You are responsible for the day-to-day operations of the department and are knowledgeable around the business functions. What about the people tasks? Managing employees starts with recruiting. . . finding the right talent.
I've created a simple systematic guide to help you through the maze of hiring the right talent.
1. Job Opening - decide who owns the recruiting process. . . you or Human Resources. In some companies, HR drives the process. In smaller companies, the manager is usually in charge of whole process. If it is HR, you still need to be involved during many of the steps.
2. Job Description - whether you are filling a replacement or a brand new position, you need a job description. Before any outside recruiting efforts start, review or create a job description. If you are replacing a position, this is a great time to evaluate how this position can best add to your department.
3. Pay - be clear around how much your budget can handle, or if you have pay scales, know what the company's range is for this role. Keep in mind a few thoughts around this subject: the experience of the potential employee you are seeking, what others are making performing the same responsibilities and what can you afford to meet your budget. If you have an HR Department, they can be a support in this matter.
4. Advertising the position - you can advertise in any of the online job boards, specialty job boards or magazines, newspapers, or local papers. An outside recruiter can be hired to recruit, depending on the difficulty of finding talent for the position or your time availability is limited in the search process. Don't forget internal candidates for the position.
Another resource for finding talent is your current employees. When I was actively recruiting full time I was successful in hiring 34% of my new hires via employee referrals. They can be your talent scouts. Start an Employee Referral plan where you compensate the employee who locates strong talent for you.
Many companies have Applicant Tracking systems to help with the gathering and sorting of resumes. If your company has many open positions, I would highly recommend that you purchase a system.
Even if you don't have an applicant tracking system, you could use Microsoft Outlook to take incoming resumes and put them in the appropriate folder. For example, you are looking for two different sales functions. . . sales manager and junior sales rep. Make sure in your ad you require the subject line to state either Sales Manager or June Sales Rep. As the email hits your inbox, with the right set up on your PC, each email with the resume will go into the appropriate folder.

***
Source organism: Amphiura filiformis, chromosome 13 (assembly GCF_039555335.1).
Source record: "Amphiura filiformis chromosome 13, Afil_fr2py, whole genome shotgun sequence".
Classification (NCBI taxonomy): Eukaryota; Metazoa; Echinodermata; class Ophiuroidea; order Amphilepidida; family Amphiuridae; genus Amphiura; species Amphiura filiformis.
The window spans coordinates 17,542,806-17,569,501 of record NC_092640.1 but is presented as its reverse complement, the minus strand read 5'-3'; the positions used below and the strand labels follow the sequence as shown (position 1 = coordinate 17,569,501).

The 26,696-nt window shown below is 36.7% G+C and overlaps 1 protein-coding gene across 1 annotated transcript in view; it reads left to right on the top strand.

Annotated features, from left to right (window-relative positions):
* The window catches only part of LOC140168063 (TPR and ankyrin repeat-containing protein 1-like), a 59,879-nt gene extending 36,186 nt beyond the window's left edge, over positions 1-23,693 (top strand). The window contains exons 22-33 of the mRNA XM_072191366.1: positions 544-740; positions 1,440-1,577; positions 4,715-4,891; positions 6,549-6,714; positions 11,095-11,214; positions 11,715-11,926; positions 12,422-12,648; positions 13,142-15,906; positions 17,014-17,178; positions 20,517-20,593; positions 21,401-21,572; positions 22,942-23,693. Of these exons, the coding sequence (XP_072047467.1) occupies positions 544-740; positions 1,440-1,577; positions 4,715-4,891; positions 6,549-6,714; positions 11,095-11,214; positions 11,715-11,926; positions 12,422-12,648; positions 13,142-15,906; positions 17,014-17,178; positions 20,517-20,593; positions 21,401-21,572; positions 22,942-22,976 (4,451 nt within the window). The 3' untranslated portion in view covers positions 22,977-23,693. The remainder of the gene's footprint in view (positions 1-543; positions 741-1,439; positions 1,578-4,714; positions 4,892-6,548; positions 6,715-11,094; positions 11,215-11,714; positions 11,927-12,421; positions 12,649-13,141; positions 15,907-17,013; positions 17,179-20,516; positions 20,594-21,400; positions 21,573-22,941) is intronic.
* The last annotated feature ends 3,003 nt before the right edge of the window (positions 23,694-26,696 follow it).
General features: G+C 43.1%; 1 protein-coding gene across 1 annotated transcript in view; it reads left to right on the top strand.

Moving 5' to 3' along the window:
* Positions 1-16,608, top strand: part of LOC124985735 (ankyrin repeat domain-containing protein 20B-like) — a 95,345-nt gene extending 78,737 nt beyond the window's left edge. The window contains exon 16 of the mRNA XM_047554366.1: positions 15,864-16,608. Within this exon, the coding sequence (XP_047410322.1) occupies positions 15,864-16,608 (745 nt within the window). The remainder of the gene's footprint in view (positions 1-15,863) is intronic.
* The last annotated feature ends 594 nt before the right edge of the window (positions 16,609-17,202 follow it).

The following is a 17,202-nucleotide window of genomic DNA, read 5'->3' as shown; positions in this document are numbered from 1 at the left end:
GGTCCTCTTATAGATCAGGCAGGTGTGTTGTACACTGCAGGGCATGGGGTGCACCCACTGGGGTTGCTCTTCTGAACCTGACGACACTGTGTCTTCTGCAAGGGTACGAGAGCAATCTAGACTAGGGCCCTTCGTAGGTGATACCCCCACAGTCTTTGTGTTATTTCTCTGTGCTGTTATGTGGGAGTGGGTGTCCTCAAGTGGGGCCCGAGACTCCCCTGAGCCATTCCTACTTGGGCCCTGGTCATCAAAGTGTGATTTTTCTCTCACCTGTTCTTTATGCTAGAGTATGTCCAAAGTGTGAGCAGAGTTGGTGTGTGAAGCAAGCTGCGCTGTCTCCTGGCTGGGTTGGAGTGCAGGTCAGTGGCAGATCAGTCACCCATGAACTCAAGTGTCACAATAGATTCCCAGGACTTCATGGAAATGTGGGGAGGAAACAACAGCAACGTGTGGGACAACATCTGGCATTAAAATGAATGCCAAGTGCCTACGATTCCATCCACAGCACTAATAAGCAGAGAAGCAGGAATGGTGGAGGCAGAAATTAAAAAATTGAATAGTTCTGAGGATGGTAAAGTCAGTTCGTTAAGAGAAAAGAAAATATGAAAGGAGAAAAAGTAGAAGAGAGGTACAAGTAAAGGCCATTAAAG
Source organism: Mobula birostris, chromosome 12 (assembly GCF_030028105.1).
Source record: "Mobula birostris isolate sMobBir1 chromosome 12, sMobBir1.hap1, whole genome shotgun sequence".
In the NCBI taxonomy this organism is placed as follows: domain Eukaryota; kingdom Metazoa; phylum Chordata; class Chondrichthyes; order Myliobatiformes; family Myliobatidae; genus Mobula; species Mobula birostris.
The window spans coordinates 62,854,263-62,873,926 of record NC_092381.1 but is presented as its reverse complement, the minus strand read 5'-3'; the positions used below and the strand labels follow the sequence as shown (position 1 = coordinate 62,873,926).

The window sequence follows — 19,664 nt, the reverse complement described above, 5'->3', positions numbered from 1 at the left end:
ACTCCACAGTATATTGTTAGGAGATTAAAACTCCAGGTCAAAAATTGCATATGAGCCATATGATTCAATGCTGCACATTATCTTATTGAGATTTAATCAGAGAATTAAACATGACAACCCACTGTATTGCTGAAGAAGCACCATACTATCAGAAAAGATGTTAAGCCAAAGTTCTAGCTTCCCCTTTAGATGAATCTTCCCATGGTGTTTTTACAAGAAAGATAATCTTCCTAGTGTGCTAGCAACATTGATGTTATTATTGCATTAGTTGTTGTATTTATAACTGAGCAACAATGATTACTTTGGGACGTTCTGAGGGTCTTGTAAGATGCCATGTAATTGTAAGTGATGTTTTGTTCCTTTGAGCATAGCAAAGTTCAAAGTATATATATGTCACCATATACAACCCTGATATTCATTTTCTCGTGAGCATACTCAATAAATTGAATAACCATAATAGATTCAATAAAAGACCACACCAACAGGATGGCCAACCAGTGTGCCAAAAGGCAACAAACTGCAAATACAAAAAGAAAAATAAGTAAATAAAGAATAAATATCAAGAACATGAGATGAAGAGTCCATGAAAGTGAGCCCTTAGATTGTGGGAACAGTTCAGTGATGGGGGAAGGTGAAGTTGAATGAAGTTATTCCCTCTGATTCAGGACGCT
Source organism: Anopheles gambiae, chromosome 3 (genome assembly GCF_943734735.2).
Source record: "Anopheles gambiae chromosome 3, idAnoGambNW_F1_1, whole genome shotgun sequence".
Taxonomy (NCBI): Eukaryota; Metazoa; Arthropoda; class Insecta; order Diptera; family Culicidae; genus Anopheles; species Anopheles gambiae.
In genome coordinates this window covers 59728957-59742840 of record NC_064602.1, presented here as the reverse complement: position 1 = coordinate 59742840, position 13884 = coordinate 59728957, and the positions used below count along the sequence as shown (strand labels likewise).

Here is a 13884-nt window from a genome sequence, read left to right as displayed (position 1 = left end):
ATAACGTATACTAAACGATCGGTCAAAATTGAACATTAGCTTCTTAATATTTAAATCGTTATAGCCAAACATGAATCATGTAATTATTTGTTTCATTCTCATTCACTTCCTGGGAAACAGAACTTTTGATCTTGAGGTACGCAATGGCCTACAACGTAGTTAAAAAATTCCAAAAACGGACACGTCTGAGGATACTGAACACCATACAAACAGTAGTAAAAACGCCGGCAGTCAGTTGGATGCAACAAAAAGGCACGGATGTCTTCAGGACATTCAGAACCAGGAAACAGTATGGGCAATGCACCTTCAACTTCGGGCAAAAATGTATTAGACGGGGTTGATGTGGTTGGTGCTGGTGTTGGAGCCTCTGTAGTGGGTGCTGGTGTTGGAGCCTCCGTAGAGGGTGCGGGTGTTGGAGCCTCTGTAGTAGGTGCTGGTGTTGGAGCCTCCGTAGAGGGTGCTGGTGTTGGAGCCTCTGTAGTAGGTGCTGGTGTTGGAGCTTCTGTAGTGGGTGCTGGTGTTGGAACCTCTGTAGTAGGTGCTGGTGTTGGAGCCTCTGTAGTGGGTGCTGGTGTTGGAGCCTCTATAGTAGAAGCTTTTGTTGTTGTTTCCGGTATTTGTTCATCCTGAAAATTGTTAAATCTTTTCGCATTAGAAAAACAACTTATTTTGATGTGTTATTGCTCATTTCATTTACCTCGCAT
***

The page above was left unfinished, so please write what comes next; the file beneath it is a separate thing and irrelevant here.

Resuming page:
5. Screening Process - who is responsible for the first level screening of resumes? You, HR, or someone in your department who is experienced and knows the type of candidate you want to interview. They will go through the many resumes, using the job description as their guide, and locate the candidates that best match.
If HR does the screening, they usually send their top resumes to you for your initial review. They can also do the first level interviewing before you even see the resumes. Then they present their best candidates to you.
Note: Before recruiting, create a list of “who does what" so everyone is clear and the process runs smoothly.
6. Interviewing Questions - put some thought into what you want to know about each of the candidates. Create a list of 10 open-ended questions that you will ask all of the candidates.
Open-ended questions insure that the candidate answers with more than a “yes" or “no. " For example, if it is a customer support position you are seeking to fill, ask the candidate “tell me a time when you were faced with a difficult customer, what was the situation, and how did you handle it, and was the customer satisfied or not.
Create a separate sheet for your interview questions and capture the candidate's answers on that sheet. Don't write on the resume. . . keep that clean. If another person interviews the candidate, he/she is not swayed by your perceptions. Give them your list of questions as a guide. . . without the answers.
7. Lists of Interviewees - create a list of potential interviewers and notify them of their responsibility in the recruiting process. You can have individual 1:1 interviews or a group interviewing process. Try to be organized as you don't want to drag out the interviewing process because of schedules. When I was actively recruiting, losing a candidate happened because of a long interviewing process.
8. Reference Checking - always check references. There are companies that will not provide any references, though I tell the candidate that I want references that will have a conversation with me about their performance. I request from them a manager or two that has supervised them, as well as a peer who has worked side by side with them. Then create a list of questions that you will ask the references. Be prepared and you will hear what the references are saying and what they are not saying.
9. Decision Time - time to gather everyone who has interviewed the candidates and make a decision who you will offer the position to and the reasons for this decision.
Your decision should be based on their skills, experience and ability to work in your environment. . .be careful around discrimination issues, such as race, sex, age or physical disabilities. Can the candidate do the job? Why have you chosen this candidate over the other candidates?
Copyright (c) 2008 Pat Brill
Pat Brill is the author of the blog “Managing Employees" http://www.ManagingEmployees.net - You can reach her at firstname.lastname@example.org